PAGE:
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EMBARGOED

A reporter's PressPass is required to access this story until the embargo expires on 28-Jul-2014 3:00 PM EDT

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Childhood Friendships Crucial in Learning to Value Others

Friends play an extremely important role in a person’s life. From infancy on, we have a desire to connect and those early relationships help to mold and develop our adult character. Through interactions with one another, we learn to think beyond ourselves to understand the needs and desires of others.

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Background TV Can Be Bad for Kids

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Leaving the television on can be detrimental to children's learning and development, according to a new study from the University of Iowa. Researchers found that background television can divert a child’s attention from play and learning. Results appear in the Journal of Developmental and Behavioral Pediatrics.

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Large Twin Study Suggests That Language Delay Due More to Nature Than Nurture

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A study of 473 sets of twins followed since birth found twins have twice the rate of language delay as do single-born children. Moreover, identical twins have greater rates of language delay than do non-identical twins, strengthening the case for the heritability of language.

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Measuring Nurture: Study Shows How "Good Mothering" Hardwires Infant Brain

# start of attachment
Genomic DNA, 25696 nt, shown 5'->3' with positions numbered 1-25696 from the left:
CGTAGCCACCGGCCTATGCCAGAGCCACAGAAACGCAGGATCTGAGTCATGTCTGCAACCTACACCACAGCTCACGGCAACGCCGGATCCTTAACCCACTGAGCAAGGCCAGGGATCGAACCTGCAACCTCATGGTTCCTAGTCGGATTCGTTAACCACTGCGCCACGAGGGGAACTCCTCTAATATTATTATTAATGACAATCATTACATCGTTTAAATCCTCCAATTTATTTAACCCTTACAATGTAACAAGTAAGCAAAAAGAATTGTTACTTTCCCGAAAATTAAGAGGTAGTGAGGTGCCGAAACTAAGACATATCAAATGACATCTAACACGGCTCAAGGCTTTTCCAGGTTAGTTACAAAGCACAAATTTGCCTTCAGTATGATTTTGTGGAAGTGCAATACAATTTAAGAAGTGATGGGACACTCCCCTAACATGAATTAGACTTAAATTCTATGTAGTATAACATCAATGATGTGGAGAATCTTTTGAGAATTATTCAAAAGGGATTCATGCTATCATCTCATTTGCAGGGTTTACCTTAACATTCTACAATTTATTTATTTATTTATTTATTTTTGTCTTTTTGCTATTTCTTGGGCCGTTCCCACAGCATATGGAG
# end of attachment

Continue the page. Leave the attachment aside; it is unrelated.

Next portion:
By carefully watching nearly a hundred hours of video showing mother rats protecting, warming, and feeding their young pups, and then matching up what they saw to real-time electrical readings from the pups’ brains, researchers at NYU Langone Medical Center have found that the mother’s presence and social interactions — her nurturing role — directly molds the early neural activity and growth of her offsprings’ brain.

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Months Before Their First Words, Babies' Brains Rehearse Speech Mechanics

University of Washington research in 7- and 11-month-old infants shows that speech sounds stimulate areas of the brain that coordinate and plan motor movements for speech. The study suggests that baby brains start laying down the groundwork of how to form words long before they actually begin to speak.

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Chimpanzee Intelligence Determined by Genes

A chimpanzee’s intelligence is largely determined by its genes, while environmental factors may be less important than scientists previously thought, according to a Georgia State University research study.

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Study Cracks How the Brain Processes Emotions

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Although feelings are personal and subjective, the human brain turns them into a standard code that objectively represents emotions across different senses, situations and even people, reports a new study by Cornell University neuroscientist Adam Anderson.

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Doing Something is Better Than Doing Nothing for Most People, Study Shows

People are focused on the external world and don’t enjoy spending much time alone thinking, according to a new study led by University of Virginia psychologist Timothy Wilson and published in the journal Science.

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Insect Diet Helped Early Humans Build Bigger Brains, Study Suggests

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Figuring out how to survive on a lean-season diet of hard-to-reach ants, slugs and other bugs may have spurred the development of bigger brains and higher-level cognitive functions in the ancestors of humans and other primates, suggests research from Washington University in St. Louis.

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